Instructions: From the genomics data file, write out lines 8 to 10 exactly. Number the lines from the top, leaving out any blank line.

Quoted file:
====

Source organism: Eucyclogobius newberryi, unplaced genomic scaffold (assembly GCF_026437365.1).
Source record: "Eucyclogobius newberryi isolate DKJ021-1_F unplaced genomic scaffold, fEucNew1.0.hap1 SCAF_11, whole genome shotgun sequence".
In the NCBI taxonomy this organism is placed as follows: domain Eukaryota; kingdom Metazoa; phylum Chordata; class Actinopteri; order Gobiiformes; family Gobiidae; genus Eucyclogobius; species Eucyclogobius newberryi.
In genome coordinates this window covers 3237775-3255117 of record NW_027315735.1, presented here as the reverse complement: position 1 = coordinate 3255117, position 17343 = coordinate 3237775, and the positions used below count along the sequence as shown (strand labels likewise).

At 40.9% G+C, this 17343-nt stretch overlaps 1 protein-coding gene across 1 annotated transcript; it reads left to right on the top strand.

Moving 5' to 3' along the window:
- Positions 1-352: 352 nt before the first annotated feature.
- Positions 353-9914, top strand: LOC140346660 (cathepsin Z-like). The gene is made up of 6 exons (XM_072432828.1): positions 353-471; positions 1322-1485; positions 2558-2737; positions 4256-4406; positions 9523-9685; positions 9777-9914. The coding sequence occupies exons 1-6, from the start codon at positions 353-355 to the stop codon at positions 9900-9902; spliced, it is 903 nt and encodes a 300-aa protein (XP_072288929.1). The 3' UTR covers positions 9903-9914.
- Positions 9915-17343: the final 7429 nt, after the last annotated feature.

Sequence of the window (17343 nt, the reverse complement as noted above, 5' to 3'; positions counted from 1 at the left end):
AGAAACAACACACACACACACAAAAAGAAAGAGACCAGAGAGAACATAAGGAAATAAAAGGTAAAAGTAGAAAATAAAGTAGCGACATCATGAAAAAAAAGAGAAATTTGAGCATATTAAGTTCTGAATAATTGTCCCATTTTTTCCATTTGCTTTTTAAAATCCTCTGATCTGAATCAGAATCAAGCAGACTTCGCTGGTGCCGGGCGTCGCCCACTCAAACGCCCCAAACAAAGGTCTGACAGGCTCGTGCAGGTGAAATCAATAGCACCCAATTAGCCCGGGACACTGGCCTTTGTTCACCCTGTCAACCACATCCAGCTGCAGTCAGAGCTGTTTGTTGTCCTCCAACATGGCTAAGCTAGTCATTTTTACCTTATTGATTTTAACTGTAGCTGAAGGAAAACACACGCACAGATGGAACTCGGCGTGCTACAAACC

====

- Positions 353-9914, top strand: LOC140346660 (cathepsin Z-like). The gene is made up of 6 exons (XM_072432828.1): positions 353-471; positions 1322-1485; positions 2558-2737; positions 4256-4406; positions 9523-9685; positions 9777-9914. The coding sequence occupies exons 1-6, from the start codon at positions 353-355 to the stop codon at positions 9900-9902; spliced, it is 903 nt and encodes a 300-aa protein (XP_072288929.1). The 3' UTR covers positions 9903-9914.
- Positions 9915-17343: the final 7429 nt, after the last annotated feature.

Sequence of the window (17343 nt, the reverse complement as noted above, 5' to 3'; positions counted from 1 at the left end):